"This was a big game," Iwakuma said through translator Antony Suzuki. "Obviously, we were on a losing streak and I wanted to stop that streak. And beyond that, I got to face Darvish, too, so it was very exciting. That was a very big win for us."
Iwakuma and Darvish had faced each other six times in Japan, but this was just their second meeting in the U.S., with Darvish winning the prior meeting last September in Texas. It was only the 10th meeting in Major League history between pitchers from Japan.
Darvish allowed just three hits in six innings himself, but all three came in a three-run first as the Mariners jumped to the early lead in front of 15,029 fans on a 46-degree night.
Kyle Seager led the Mariners with 86 RBIs last year, but had just one in the first 11 games before ripping a two-run double down the first-base line to highlight Seattle's quick outburst.
Seager is now 5-for-13 with seven RBIs against Darvish, who is 0-3 with a 7.71 ERA in three Safeco Field appearances since signing with the Rangers last year. Darvish has now allowed three or more runs in an inning 10 times in his Major League career and four of those have come against the Mariners.
"After the first inning, we didn't get a whole lot going," said Mariners right fielder Jason Bay. "He was struggling with his fastball command, so he went with a lot of breaking balls. And the tough part with him is he's got a couple kinds of breaking balls and they're all good. It puts you in a tough spot.
"Fortunately for us, a lot of the talk was about Darvish, but our Japanese pitcher was pretty good, too."
Darvish, who was one out shy of a perfect game in his 2013 debut against Houston, was far from perfect on this night. The 26-year-old right-hander hit Bay in the back with a pitch as the second batter of the game and the Mariners then jumped on him for three runs, with Raul Ibanez's RBI single preceding Seager's two-run double.
Darvish hit Bay again in the third.
"Flesh wounds," said Bay. "I've got a lot of padding in the butt."
Iwakuma was the one flirting briefly with perfection this time, as he zipped through the first three frames. Second baseman Ian Kinsler ended all that with a leadoff homer in the fourth on a fly ball that just sailed over the glove of a leaping Ibanez at the left-field wall.
Kinsler's blow was one of the first homers on this homestand that wouldn't have been a home run last season in the ballpark's larger dimensions, clearing the eight-foot fence where the 16-foot-high manual scoreboard used to reside.
"It is what it is, but I have to keep the ball down and that ball was up," Iwakuma said. "So I paid the price for it."
When Iwakuma walked Mitch Moreland in the fifth, it ended a streak of 18 innings without a walk to start the season. That is the second-longest streak to start a season in Mariners history, behind only the 22 1/3 innings by Cliff Lee in 2010.
But Iwakuma didn't allow another run, stranding Kinsler at third in the sixth with some excellent pitching, before manager Eric Wedge replaced him with two outs and the bases empty in the seventh as he reached 90 pitches.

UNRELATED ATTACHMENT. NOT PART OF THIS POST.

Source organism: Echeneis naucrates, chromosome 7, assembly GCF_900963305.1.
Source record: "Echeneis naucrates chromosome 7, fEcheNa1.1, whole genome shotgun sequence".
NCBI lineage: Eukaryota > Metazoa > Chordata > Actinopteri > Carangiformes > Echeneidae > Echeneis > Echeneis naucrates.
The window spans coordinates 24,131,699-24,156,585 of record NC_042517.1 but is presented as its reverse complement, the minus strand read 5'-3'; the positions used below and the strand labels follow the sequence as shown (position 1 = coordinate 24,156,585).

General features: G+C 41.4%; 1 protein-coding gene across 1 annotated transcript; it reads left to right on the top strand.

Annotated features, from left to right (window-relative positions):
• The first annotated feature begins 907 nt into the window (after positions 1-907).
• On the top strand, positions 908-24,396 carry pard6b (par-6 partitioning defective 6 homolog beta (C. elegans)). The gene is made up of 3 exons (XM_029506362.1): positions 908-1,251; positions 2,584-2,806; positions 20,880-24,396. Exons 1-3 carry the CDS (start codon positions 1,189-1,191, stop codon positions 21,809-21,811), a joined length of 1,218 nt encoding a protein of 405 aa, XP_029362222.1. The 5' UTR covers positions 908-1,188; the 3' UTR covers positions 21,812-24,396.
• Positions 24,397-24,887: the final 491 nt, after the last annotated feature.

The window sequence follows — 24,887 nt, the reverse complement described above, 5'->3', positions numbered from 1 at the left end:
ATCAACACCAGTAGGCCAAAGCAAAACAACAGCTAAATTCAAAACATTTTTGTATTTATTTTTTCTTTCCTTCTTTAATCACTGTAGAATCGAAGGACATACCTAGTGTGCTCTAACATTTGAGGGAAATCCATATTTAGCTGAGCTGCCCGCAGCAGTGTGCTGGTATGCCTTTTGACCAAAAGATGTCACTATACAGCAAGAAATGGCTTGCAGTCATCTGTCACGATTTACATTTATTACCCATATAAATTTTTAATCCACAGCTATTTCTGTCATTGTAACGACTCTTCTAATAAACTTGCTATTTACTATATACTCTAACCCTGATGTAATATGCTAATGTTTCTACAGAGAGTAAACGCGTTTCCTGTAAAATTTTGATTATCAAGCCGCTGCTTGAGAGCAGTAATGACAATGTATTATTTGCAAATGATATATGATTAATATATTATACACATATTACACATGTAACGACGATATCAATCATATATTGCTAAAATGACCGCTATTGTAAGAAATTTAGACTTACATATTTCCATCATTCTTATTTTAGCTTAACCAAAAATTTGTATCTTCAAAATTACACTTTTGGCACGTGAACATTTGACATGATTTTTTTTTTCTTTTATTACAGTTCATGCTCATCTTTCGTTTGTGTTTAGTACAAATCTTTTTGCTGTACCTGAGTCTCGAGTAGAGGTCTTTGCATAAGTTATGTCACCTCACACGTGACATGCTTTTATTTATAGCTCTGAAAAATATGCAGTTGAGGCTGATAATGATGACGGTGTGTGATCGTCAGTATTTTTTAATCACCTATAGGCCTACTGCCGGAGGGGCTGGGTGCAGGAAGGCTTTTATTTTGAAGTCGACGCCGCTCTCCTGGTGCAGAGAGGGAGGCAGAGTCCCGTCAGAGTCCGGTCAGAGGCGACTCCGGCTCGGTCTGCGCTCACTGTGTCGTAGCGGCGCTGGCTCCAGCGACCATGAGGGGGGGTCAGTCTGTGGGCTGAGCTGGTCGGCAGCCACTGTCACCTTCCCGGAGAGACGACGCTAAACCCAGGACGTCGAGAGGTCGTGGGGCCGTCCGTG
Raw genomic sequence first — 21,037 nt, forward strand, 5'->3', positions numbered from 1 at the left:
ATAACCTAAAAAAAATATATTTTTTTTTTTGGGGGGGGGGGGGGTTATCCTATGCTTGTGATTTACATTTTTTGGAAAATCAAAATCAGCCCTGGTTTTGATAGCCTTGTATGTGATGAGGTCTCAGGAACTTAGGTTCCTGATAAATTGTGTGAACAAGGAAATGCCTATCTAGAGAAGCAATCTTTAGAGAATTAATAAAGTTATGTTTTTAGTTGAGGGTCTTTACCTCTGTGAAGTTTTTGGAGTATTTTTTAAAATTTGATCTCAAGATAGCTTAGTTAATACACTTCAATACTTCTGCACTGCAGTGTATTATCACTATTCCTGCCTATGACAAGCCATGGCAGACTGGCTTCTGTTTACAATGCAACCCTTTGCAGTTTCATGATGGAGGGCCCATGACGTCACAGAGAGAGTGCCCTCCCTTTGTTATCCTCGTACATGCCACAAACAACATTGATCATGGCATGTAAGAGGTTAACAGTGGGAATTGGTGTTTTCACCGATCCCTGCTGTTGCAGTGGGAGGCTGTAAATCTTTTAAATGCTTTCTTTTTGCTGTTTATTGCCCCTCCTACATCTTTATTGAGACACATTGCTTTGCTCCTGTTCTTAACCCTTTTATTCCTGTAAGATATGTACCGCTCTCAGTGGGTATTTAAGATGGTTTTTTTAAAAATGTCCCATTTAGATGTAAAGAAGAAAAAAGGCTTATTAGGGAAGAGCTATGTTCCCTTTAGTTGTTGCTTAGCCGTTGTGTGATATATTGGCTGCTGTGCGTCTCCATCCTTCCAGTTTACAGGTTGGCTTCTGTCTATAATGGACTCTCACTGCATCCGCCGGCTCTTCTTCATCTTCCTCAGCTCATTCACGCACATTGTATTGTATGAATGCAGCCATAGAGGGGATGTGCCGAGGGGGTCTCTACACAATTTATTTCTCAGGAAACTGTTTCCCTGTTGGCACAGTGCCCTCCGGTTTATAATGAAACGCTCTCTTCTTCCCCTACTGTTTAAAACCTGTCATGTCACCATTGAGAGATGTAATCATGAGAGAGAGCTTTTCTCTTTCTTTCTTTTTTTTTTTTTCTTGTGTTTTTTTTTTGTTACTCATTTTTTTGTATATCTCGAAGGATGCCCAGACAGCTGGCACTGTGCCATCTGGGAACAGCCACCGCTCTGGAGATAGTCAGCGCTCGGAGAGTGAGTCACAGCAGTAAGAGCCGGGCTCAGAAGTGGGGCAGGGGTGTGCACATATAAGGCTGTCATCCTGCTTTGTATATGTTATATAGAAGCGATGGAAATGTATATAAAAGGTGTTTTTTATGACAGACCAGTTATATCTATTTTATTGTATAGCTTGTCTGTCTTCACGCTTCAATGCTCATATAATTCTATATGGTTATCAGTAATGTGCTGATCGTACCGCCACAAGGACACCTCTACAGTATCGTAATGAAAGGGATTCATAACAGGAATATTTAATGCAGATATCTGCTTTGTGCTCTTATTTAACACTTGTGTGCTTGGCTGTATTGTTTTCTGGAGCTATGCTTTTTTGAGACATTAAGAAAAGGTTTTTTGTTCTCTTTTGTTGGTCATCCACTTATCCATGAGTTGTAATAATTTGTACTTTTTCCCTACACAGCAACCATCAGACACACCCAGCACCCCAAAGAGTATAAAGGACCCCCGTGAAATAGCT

Wedge said a blister on the middle finger of Iwakuma's pitching hand was a primary reason for his departure at that point. Iwakuma acknowledged the problem, but said he expected to be fine for his next start.
The Rangers didn't see any issues from their vantage point.
"He was good tonight," designated hitter Lance Berkman said after an 0-for-4 night with two of Iwakuma's six strikeouts. "He had it going. He was throwing right to the corners of the strike zone. He had a good split working. I might have counted three splits that stayed up. Everything else was down in the zone and then out. He really threw a great game."
Catcher Kelly Shoppach said Iwakuma's fastball and splitter were so effective that he never even got to the right-hander's off-speed pitch.
"We didn't even use his curveball," said Shoppach. "I couldn't find a spot to use it, everything else was so good. I'd be looking in the dugout to see who was coming up each inning, who's a possible guy to use that, just to show them something else. But the way he commanded every pitch to both sides of the plate was pretty special."
Charlie Furbush replaced Iwakuma with two out in the seventh and gave up a single to A.J. Pierzynski and walked Moreland, but Stephen Pryor came on to strike out pinch-hitter Craig Gentry on a 97 mph heater.
The Rangers threatened again with two singles in the eighth off Pryor, but the young right-hander got David Murphy to fly out to center to end that threat before Tom Wilhelmsen came on for his fourth save with a 1-2-3 ninth.
Wilhelmsen was mostly pleased to preserve the win for Iwakuma.
"He's outstanding. He's amazing," Wilhelmsen said. "To do it against a team like that, on his birthday, I couldn't be happier for him. He got us off the losing streak and hopefully we can get something rolling."